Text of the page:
EMS works behind the scenes to get aircraft from the shop to the sky

Air Force photograph by Airman 1st Class Leala Maquez

Munition airmen with the 56th Equipment Maintenance Squadron load GBU-12 Paveway II’s onto a bomb pad at Luke Air Force, Ariz., Jan. 15, 2019. Munition Airmen are responsible for building and delivering munition.

The roar of fighter jets zooming by is a familiar sound on Luke. They fill the sky with spectacles of weaving, winding and intricate maneuvers.

This breathtaking display can make it easy to forget about all the Airmen and hours that went into the aircraft maintenance which enabled it to fly.

There are many squadrons that perform countless hours of work in the background to make sure that Luke’s aircraft are performing to their optimal capacity. One such group is the 56th Equipment Maintenance Squadron at Luke Air Force Base, Ariz.

“There’s no air power without ground power,” said Tech Sgt. Austin Blackwell, 61st Aerospace Ground Equipment supervisor. “We provide that ground power.”

EMS is comprised of several flights, which include: AGE, Munition, Armament, Fabrication and Maintenance. Each flight plays a special role in either arming the aircraft, maintaining the equipment used on it or repairing the airframe.

“We’re behind the scenes doing a lot of work to help aircraft get into the air,” said Tech. Sgt. Eugene Lofton, 61st AGE noncommissioned officer in charge.

Airman 1st Class Taylor Frost, a 56th Equipment Maintenance Squadron fabrication flight metals technology apprentice, welds at Luke Air Force, Ariz., Jan. 15, 2019. Fabrication flight is responsible for the maintenance of airframe structures and the equipment used to facilitate upkeep on the aircraft.

AGE is responsible for repairing and maintaining equipment on the flightline.

“Anything that’s on the flightline, besides the jets and the aircraft, we fix,” Blackwell said. “That’s the air conditioners, heaters, hydraulics, nitrogen – we have to be a jack of all trades.”

Also in EMS is the Maintenance flight.

“Maintenance’s primary function is nose to tail inspections,” Lofton said. “They’re charged with the inspection of the aircraft and the building up and tearing down all of the wheel sets.”

EMS also includes the Fabrication flight which insures the structural maintenance of airframes and the upkeep of equipment used to facilitate maintenance on the aircraft.

Fabrication is composed of several specialties that oversee the structural integrity of aircraft. These shops include Aircraft Sheet Metal, Metals Technology, Low Observables and Non-destructive Inspections, said Lofton.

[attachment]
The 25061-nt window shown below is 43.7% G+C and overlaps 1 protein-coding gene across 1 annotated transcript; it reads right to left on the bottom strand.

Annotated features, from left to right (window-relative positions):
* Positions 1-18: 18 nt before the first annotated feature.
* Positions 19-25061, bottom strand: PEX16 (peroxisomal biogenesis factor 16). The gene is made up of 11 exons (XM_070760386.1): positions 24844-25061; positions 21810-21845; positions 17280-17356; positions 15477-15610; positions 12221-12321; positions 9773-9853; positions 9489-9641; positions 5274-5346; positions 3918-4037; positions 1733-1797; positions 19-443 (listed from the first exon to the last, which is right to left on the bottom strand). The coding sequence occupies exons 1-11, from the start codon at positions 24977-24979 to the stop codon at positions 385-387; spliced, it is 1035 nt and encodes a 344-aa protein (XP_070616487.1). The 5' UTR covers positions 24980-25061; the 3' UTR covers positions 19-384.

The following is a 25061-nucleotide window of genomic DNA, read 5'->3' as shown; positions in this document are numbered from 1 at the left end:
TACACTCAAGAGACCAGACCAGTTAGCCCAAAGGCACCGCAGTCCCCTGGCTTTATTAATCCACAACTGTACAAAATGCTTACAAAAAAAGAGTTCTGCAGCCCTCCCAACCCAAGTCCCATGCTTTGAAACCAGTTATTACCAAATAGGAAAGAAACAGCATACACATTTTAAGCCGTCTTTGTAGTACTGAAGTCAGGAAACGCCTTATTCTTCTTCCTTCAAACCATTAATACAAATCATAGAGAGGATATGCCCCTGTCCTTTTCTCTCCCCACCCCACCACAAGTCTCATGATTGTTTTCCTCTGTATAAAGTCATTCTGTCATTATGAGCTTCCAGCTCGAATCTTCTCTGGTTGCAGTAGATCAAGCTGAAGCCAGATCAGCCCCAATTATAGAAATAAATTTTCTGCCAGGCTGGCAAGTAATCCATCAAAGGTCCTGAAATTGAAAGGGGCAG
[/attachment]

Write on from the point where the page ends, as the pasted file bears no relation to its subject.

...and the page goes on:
These shops collaborate and intertwine their specialized training to complete mission essential tasks.

“If there is a crack on the aircraft, a sheet metal technician will put a patch on it and a metals tech will come in and weld it,” said Lofton.

While some EMS flights maintain and repair, Munitions builds the ammo.

Staff Sgt. Willie Moore, a 56th Equipment Maintenance Squadron phase team member, inspects the engine of an F-16 Fighting Falcon at Luke Air Force, Ariz., Jan. 15, 2019. Moore was performing an inspection on the engine’s first stage blades.

“[Munition] is responsible for building the munitions and delivering it to the aircraft,” Lofton said. “They place the fins on the bombs, tighten down the bolts, put in the fuse, put the tip of the bomb on and send it down the line.”

After the munitions are built EMS Armament flight takes over with the responsibility to load them onto the fighter jets.

Armament is composed of two areas, the back shop and flightline personnel. The back shop does the inspection on the weapons systems to make sure that everything is capable of functioning correctly so that when flightline personnel load the munitions onto the aircraft, everything runs smoothly.

The five flights that comprise EMS each perform a special role while sharing a common goal. There are many components and personnel that are essential to flight training and without the squadrons that work behind the scenes it would not be possible.

“We’re a big melting pot of mechanics working together to do different jobs for the same mission and that’s to train the world’s greatest fighter pilots,” said Lofton.